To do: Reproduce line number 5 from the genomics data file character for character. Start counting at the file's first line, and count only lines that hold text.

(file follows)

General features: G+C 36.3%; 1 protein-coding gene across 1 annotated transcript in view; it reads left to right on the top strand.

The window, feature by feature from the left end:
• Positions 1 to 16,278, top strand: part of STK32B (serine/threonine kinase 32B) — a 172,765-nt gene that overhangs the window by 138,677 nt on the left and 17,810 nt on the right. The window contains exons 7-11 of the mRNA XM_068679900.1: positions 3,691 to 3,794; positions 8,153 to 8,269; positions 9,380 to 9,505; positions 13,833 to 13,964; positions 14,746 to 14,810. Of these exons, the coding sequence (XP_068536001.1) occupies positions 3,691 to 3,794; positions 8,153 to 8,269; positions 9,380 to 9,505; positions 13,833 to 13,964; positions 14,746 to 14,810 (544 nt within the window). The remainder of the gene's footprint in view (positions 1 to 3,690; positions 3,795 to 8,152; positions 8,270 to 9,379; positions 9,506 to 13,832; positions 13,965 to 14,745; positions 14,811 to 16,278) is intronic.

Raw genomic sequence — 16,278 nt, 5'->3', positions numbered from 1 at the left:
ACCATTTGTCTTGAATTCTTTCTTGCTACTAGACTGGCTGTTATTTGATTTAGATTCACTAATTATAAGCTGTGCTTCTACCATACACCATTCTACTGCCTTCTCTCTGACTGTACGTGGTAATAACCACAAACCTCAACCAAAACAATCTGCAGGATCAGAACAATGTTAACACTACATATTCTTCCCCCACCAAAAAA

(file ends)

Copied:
ACCATTTGTCTTGAATTCTTTCTTGCTACTAGACTGGCTGTTATTTGATTTAGATTCACTAATTATAAGCTGTGCTTCTACCATACACCATTCTACTGCCTTCTCTCTGACTGTACGTGGTAATAACCACAAACCTCAACCAAAACAATCTGCAGGATCAGAACAATGTTAACACTACATATTCTTCCCCCACCAAAAAA